But the goodness of the Creator does not reft here. Many of them, have arms for their defence. The fkin of fome is hard enough to fecure then from ordinary injuries; the teeth of others are exceedingly formidable. Some are invefted with fine and fharp hairs which oblige their enemies to quit them, from the piercing pain thefe darts occafion. Others

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have horns with which they feize and crush their aga greffors. Some have ftings that pierce the hardest fubftances; and others putting the anterior part of their body into holes, leave the other expofed which ferves to defend them by the fharp points or pincers,with which it is armed.

All these are fo many vifible marks of the wife and provident care, which God hath had of these defpifed animals. It appeared fo great to fome philofophers, that they imagined nature had been more kind to them than to man, and that. fhe acted as a ftep-mother to him, by denying him thofe weapons of defence fhe hath beftowed on other animals. The confequence however does not follow from the premifes. Realon, which God hath given to man, is of more ufe to his prefervation, than all the means of defence' he hath given to other creatures. He is capable of fabricating arms to himself for refifting the most ferocious and beft armed animals: he can invent the means of taming the moft favage, and thofe that feem the moft ungovernable. But without enlarging further on this circumftance let us ftate the answer which Galen gave to the fame objection. "Nature, fays he, hath given hands to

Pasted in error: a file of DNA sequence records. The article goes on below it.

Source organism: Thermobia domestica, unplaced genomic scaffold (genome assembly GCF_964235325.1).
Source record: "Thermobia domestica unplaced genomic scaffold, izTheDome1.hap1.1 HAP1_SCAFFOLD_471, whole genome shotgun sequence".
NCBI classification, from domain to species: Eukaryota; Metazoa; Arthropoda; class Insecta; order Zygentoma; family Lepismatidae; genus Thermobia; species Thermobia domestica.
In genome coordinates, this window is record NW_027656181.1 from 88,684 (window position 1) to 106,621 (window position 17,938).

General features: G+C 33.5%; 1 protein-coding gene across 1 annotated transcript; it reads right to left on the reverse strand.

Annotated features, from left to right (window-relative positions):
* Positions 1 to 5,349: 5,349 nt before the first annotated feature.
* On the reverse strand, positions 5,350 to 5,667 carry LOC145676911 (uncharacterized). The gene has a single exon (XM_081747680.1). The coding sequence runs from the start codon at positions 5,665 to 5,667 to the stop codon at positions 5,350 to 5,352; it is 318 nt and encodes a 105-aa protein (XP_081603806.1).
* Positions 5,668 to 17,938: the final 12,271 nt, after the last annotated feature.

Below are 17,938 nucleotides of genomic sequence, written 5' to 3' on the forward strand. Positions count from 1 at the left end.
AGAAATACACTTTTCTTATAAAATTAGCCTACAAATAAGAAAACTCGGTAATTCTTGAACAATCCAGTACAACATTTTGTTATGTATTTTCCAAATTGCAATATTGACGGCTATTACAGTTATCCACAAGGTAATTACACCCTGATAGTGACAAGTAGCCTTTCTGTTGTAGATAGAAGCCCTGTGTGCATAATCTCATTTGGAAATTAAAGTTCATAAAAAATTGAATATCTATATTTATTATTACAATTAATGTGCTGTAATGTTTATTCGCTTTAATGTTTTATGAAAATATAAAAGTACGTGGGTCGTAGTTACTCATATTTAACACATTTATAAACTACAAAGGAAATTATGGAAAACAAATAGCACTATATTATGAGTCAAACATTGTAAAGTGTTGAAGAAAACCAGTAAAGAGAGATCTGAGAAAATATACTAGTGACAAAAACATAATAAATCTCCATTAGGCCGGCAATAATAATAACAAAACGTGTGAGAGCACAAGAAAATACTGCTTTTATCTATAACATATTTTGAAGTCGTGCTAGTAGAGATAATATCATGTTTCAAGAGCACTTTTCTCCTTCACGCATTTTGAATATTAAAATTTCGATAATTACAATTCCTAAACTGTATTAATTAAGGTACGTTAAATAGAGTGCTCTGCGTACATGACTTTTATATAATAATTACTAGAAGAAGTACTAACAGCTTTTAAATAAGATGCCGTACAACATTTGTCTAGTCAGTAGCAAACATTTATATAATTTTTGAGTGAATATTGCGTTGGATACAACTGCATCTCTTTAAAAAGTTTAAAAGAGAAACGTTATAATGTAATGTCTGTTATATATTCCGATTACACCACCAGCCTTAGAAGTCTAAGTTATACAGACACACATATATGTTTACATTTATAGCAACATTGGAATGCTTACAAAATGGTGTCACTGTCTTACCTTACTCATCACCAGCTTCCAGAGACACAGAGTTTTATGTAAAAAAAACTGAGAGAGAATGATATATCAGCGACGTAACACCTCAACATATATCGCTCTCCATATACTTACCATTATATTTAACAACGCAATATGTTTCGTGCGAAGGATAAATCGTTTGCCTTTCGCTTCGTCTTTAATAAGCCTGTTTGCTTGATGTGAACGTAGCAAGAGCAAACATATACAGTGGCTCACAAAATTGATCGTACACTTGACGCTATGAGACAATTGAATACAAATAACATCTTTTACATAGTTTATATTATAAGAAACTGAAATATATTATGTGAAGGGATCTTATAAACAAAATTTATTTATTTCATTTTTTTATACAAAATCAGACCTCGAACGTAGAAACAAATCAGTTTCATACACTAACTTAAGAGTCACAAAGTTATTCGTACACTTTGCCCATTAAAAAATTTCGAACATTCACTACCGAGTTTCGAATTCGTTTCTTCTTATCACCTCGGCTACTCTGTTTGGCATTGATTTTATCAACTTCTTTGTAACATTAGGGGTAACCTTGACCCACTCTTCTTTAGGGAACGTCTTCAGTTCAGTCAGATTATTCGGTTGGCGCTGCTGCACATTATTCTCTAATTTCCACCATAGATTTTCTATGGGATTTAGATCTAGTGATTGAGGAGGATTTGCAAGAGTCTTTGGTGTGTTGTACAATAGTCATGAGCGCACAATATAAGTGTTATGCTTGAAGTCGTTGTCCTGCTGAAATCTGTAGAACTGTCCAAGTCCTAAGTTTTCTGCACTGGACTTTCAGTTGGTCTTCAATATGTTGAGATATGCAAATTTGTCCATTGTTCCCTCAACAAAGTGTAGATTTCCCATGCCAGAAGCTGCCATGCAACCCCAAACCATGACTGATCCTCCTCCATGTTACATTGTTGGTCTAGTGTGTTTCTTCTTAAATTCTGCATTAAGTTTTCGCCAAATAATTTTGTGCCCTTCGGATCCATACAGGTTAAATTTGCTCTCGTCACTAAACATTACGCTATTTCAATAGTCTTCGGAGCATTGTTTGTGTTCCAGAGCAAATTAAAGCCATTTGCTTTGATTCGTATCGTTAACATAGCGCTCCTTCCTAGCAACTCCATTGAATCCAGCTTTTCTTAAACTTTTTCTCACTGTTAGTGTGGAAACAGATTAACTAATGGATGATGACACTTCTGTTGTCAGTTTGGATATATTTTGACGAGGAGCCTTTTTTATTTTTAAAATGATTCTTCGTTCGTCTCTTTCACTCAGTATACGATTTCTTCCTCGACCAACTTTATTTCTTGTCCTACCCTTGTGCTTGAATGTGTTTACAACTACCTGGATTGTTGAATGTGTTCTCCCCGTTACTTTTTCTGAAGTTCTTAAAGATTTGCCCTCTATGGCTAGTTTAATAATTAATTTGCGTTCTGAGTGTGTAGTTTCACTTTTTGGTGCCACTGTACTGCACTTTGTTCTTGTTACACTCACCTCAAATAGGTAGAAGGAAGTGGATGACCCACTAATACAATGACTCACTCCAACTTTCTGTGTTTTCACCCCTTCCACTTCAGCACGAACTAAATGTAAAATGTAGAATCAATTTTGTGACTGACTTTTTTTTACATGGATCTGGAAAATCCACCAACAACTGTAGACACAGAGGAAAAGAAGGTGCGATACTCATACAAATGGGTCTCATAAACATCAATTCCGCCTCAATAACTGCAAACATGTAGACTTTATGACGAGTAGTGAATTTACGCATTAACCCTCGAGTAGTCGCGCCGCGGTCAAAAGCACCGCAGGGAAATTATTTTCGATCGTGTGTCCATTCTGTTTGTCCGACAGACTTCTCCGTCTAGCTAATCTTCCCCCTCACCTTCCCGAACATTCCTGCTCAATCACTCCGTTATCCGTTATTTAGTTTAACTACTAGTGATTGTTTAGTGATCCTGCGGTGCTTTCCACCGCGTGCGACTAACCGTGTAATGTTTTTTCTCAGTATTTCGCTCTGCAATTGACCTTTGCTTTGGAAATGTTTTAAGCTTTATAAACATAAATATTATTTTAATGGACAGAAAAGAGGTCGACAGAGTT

man. Directed by his fagacity they are the inftrument by which he executes whatever he finds "neceffary either for peace or war. He therefore "had no ufe for horns; his hands can form a "fword or a lance which are weapons much longer " and more deftructive than horns. The feet, the "claws and horns are of no ufe at a diftance; but

the arms of man's invention can annoy at a dif "tance as well as near. Would the horns of a bull "be as ufeful to a man, as bows and arrows? We


can not only procure arms for ourselves by our "own industry, but we can wrap ourfelves up in a "coat of mail, which renders us more invulnerable


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than the hardest skin. Befides cannot man build "himfelf a house, raise walls around him, enclose himself in a tower &c. ?"

This reflection of Galen's fhews that God has not been lefs attentive to the fatety of man than to that of other animals. Expofed to fo many dangers, naked and destitute of every fort of defence, what would have become of us had not the Creator endowed us with reafon, a gift fo precious, that it ferves us instead of all the arms bestowed on other animals. We must not imagine however that even with this we are in a condition to refift all our enemies; they are in too great numbers, and are inceffantly laying fhares for our body and our foul. In this cafe we fhould be miferable indeed, did God forfake us; but will he do fo? Will he who leaves not without defence the vileft worm, will he suffer man to become the prey of his cruel adverfaries? Affuredly not. He is too beneficent, and has given us too many marks of his kindnefs to allow us to entertain fuch a thought. Let us then cry out boldly with David, the Lord is a refuge in time of trouble for the oppreffed. Ps. xi. 9. This that holy man had often experienced, and accordingly he fays in another place," the Lord has been my defence, "and the rock of my refuge." Ps. xciv 22. Let us therefore rely more on the powerful affiftance of our Creator than on our own ftrength, being af fured that our truft fhall not be in vain. "The eyes "of the Lord." fays the wife fon of Sirach" are on "those who love him; he is their mighty protection "and ftrong ftay, a defence from heat, and a cover "from the Sun at noon, a prefervation from stumb "ling, and an help from follies. He raifeth up the "foul, and lighteneth the eyes; he giveth health, life "and bleffing."